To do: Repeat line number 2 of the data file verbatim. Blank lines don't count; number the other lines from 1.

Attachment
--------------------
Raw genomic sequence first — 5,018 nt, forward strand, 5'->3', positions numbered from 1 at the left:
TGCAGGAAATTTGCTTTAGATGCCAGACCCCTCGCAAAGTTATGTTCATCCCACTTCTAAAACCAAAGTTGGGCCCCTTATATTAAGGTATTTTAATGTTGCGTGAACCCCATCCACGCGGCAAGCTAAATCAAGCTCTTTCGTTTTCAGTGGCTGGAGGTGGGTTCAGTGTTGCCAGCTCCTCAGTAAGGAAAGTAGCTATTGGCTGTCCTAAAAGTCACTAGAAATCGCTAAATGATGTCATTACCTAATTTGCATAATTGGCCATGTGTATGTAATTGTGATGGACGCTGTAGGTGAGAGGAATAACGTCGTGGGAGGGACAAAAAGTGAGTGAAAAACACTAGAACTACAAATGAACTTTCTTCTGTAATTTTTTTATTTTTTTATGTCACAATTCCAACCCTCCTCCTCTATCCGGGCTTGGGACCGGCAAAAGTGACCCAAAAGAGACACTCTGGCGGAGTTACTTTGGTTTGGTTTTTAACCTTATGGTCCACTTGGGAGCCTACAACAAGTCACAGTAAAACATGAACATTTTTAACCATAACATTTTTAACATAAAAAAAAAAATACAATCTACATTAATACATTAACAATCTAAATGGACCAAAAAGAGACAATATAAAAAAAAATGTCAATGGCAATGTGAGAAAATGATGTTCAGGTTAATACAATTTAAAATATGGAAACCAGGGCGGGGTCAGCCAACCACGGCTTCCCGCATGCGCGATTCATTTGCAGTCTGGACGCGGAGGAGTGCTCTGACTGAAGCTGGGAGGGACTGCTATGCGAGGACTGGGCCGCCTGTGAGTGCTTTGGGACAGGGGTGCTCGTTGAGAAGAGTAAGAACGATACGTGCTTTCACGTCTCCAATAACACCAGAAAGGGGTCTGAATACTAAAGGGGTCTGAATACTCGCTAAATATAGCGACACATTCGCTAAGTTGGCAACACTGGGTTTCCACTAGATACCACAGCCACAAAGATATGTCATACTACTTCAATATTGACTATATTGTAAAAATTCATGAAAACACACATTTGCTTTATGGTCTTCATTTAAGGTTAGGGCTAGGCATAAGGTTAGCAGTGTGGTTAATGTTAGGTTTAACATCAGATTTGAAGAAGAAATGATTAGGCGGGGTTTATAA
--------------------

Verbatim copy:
TGCAGGAAATTTGCTTTAGATGCCAGACCCCTCGCAAAGTTATGTTCATCCCACTTCTAAAACCAAAGTTGGGCCCCTTATATTAAGGTATTTTAATGTTGCGTGAACCCCATCCACGCGGCAAGCTAAATCAAGCTCTTTCGTTTTCAGTGGCTGGAGGTGGGTTCAGTGTTGCCAGCTCCTCAGTAAGGAAAGTAGCTATTGGCTGTCCTAAAAGTCACTAGAAATCGCTAAATGATGTCATTACCTAATTTGCATAATTGGCCATGTGTATGTAATTGTGATGGACGCTGTAGGTGAGAGGAATAACGTCGTGGGAGGGACAAAAAGTGAGTGAAAAACACTAGAACTACAAATGAACTTTCTTCTGTAATTTTTTTATTTTTTTATGTCACAATTCCAACCCTCCTCCTCTATCCGGGCTTGGGACCGGCAAAAGTGACCCAAAAGAGACACTCTGGCGGAGTTACTTTGGTTTGGTTTTTAACCTTATGGTCCACTTGGGAGCCTACAACAAGTCACAGTAAAACATGAACATTTTTAACCATAACATTTTTAACATAAAAAAAAAAATACAATCTACATTAATACATTAACAATCTAAATGGACCAAAAAGAGACAATATAAAAAAAAATGTCAATGGCAATGTGAGAAAATGATGTTCAGGTTAATACAATTTAAAATATGGAAACCAGGGCGGGGTCAGCCAACCACGGCTTCCCGCATGCGCGATTCATTTGCAGTCTGGACGCGGAGGAGTGCTCTGACTGAAGCTGGGAGGGACTGCTATGCGAGGACTGGGCCGCCTGTGAGTGCTTTGGGACAGGGGTGCTCGTTGAGAAGAGTAAGAACGATACGTGCTTTCACGTCTCCAATAACACCAGAAAGGGGTCTGAATACTAAAGGGGTCTGAATACTCGCTAAATATAGCGACACATTCGCTAAGTTGGCAACACTGGGTTTCCACTAGATACCACAGCCACAAAGATATGTCATACTACTTCAATATTGACTATATTGTAAAAATTCATGAAAACACACATTTGCTTTATGGTCTTCATTTAAGGTTAGGGCTAGGCATAAGGTTAGCAGTGTGGTTAATGTTAGGTTTAACATCAGATTTGAAGAAGAAATGATTAGGCGGGGTTTATAA